TEHERAN, Iran — An Iranian-American businessman released after spending more than two years in a Teheran prison on suspicion of ties to a violent opposition group said Sunday he was innocent and had been jailed for giving a man in Iran $200 that an acquaintance in the United States had given him.
Reza Taghavi, 71, spoke a day after Iranian authorities released him from Evin prison, where he spent the past 29 months for handing over the cash to a man linked to a terrorist organization. The group, known as Tondar, was implicated in a 2008 bombing of a mosque in the city of Shiraz that killed 14 people.
Taghavi, who has not been charged, denies knowingly supporting the organization. He told AP Television News that he "brought the money here without knowing anything about it."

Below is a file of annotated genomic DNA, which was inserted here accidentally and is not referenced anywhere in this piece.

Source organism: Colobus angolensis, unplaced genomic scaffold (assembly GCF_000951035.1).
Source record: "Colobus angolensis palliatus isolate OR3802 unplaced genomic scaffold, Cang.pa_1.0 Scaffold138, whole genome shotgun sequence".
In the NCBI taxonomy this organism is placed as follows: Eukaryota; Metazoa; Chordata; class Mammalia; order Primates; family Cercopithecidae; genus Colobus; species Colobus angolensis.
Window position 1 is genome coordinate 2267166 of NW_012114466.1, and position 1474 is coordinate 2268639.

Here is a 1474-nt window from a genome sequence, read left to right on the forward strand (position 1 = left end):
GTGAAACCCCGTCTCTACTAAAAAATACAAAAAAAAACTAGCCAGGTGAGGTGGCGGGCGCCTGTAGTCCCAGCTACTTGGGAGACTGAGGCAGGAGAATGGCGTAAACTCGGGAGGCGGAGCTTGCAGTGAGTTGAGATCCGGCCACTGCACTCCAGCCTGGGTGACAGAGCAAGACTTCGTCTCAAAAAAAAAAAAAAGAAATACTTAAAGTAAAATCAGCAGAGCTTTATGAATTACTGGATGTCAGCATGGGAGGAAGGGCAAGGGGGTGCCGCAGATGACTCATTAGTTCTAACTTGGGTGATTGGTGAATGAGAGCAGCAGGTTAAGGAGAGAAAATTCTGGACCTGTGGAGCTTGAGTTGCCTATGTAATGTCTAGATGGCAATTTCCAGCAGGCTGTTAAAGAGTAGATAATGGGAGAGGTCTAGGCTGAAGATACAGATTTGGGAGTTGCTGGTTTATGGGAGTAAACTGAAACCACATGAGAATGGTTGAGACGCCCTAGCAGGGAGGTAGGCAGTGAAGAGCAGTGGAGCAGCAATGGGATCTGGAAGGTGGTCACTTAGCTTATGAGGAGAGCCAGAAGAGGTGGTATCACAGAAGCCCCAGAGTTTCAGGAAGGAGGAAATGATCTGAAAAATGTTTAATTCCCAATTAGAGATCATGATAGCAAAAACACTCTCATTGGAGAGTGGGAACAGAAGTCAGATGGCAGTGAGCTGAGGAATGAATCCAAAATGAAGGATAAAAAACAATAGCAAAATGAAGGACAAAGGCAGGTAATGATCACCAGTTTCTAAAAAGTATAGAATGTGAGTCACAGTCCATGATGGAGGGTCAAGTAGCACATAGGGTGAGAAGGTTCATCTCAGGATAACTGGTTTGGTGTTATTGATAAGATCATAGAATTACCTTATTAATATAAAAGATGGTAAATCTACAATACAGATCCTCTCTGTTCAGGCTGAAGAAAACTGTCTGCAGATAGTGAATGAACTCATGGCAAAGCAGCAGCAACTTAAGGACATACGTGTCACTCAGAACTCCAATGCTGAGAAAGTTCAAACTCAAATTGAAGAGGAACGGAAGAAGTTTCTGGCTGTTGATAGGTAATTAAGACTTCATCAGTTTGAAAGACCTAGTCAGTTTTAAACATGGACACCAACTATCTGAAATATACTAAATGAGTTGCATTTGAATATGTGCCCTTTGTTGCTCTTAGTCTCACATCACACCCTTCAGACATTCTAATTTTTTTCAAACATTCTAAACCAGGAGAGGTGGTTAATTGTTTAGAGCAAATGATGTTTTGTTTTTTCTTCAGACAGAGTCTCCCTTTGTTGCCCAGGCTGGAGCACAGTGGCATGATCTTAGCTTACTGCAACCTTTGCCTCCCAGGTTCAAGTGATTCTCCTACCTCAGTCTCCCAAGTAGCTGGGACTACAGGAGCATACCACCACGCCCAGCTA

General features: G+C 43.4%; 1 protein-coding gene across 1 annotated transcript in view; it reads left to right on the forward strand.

"After a month, I was arrested for that because those people were the terrorists who bombed the mosque," he added.
Taghavi, who regularly visits Iran to conduct business and see family, had received the money in California with instructions to pass the cash to an Iranian, according to his lawyer, Pierre Prosper.
On Saturday, Prosper told The Associated Press that Taghavi "admitted to nothing and he continues to maintain his innocence."
Iranian officials are "comfortable that he was in fact used by this organization, and comfortable that he does not pose a threat to them and that he can leave and go back to the United States," Prosper said.